A hint of ginger gives a vibrant punch to these icy, dreamy peach crumble bars while chopped fresh pecans and a maple-sweetened shortbread crust gives them a wonderful crunch. Better yet, it’s free from both dairy and gluten, so even those with sensitive bellies can enjoy it. This recipe was developed in partnership with So Delicious Dairy Free. They have an incredibly delicious new line of creamy dairy-free treats out including the Peach Maple Pecan flavor we used in this recipe, a Blueberry Cardamom flavor, and several others
For the Shortbread Crust

  • 1 cup sprouted rolled oats, certified gluten-free if you need it
  • 1 cup blanched almond flour
  • ⅓ cup pecans
  • 3 tablespoons arrowroot starch
  • 2 tablespoons coconut oil
  • 2 tablespoons maple syrup
  • 2 teaspoons powdered ginger
  • ½ teaspoon sea salt
For the Filling

For the Topping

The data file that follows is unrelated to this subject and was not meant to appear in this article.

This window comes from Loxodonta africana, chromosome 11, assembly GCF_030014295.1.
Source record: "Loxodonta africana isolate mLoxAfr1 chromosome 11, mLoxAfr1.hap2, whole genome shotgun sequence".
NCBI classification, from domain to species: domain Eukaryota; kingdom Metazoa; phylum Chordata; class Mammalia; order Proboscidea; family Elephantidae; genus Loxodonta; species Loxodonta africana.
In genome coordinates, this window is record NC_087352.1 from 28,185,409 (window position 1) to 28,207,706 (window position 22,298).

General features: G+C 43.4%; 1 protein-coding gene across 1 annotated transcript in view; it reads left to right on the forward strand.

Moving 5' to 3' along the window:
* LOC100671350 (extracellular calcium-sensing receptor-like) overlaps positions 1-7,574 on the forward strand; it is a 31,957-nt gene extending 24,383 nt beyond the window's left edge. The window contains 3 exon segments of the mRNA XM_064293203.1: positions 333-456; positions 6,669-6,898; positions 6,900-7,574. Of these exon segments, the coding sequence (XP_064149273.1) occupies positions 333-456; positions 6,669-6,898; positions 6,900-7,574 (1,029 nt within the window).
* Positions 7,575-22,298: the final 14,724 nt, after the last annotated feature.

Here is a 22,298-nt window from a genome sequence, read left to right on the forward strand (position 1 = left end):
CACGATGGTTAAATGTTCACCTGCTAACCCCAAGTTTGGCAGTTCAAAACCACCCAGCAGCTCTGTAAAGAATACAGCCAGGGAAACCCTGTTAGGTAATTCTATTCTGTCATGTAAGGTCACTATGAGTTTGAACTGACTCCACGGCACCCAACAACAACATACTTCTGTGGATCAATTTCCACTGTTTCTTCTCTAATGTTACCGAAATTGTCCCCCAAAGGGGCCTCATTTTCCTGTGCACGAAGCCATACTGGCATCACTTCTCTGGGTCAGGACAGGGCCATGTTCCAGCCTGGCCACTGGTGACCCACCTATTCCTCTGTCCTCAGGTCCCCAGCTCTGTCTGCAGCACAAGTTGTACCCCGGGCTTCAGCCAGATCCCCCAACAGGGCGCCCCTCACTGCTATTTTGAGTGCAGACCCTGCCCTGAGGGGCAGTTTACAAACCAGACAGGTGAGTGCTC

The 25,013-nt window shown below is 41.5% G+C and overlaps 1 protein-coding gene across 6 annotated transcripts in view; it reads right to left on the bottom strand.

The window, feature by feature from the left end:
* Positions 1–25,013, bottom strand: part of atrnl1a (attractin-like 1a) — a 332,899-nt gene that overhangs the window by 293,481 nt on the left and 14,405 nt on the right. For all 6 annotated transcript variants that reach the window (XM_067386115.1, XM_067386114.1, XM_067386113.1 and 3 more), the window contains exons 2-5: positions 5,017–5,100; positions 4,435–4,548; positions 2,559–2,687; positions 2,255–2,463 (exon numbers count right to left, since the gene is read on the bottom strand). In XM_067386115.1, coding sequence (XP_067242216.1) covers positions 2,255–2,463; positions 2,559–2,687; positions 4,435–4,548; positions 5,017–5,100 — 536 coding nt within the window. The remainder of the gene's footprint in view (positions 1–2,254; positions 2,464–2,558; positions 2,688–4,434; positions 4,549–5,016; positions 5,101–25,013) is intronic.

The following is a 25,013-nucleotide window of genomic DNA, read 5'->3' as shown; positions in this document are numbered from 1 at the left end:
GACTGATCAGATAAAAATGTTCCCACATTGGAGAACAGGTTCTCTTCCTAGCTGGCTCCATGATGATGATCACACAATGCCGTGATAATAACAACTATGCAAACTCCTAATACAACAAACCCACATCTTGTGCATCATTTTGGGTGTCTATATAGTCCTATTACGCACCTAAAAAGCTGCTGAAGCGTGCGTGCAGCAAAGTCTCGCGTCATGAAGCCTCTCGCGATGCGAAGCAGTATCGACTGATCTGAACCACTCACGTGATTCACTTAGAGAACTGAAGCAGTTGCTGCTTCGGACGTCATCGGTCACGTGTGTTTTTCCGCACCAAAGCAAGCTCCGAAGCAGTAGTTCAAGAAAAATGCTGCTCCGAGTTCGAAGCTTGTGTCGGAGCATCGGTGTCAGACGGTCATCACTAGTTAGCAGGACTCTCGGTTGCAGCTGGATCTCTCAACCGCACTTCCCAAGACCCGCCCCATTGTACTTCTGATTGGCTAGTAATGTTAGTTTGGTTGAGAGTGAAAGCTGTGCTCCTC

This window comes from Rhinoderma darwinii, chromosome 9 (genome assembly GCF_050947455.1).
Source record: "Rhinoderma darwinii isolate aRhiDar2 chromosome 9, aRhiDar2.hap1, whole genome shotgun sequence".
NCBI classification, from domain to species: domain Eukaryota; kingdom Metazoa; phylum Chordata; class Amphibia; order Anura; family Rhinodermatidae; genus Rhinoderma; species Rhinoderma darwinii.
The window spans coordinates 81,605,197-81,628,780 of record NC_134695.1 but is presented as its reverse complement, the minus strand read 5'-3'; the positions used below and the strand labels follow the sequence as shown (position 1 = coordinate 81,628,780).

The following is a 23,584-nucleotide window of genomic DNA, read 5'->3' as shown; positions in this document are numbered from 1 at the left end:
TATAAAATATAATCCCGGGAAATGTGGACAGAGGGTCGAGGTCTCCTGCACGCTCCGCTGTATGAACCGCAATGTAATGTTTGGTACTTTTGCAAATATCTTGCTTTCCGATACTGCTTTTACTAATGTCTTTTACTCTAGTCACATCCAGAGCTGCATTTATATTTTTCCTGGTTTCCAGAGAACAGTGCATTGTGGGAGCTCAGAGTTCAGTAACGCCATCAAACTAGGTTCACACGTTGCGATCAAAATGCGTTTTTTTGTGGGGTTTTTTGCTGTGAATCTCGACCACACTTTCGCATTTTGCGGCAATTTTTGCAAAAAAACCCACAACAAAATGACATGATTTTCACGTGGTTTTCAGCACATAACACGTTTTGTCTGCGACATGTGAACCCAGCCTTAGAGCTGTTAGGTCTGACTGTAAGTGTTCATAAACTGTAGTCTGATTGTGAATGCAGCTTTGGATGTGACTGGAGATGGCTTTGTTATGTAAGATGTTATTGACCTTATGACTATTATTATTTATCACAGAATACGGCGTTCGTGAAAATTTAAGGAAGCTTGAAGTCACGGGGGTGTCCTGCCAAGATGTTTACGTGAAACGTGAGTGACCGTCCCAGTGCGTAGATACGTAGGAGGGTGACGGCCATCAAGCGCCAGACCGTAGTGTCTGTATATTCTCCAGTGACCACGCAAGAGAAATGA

• 1 cup chopped pecans
  • 2 tablespoons finely chopped crystalized ginger
  1. Heat the oven to 350 F, and line a 8-by-8 cake pan with parchment paper, allowing the parchment paper to hang over the sides of the pan by about 6 inches.
  2. Toss all ingredients for the crust into a food processor, and process about 1 minute until they form a sticky and consistently uniform dough.
  3. Turn the dough out into the prepared pan, and press it down to form a thin, even layer. Transfer the pan to the oven and bake 12 to 15 minutes, or until a caramel brown color barely tinges the edges of the crust, and the crust is evenly cooked through. Remove from the oven and allow it to cool completely.
  4. Spoon one pint of So Delicious Peachy Maple Pecan Dairy-Free Frozen Dessert over the crust, and spread it into a smooth, even layer with a spatula. Generously spoon the chopped peaches over the first layer of frozen dessert, pressing them in very slightly. Spoon the second pint of So Delicious Peachy Maple Pecan Dairy-Free Frozen Dessert over the peaches, and spread it smoothly, but gently into the pan. Evenly scatter the chopped pecans and crystallized ginger over the final layer of frozen dessert.
  5. Fold the overhung parchment paper over the final layer of pecans and ginger, gently pressing them into the tin. Freeze overnight.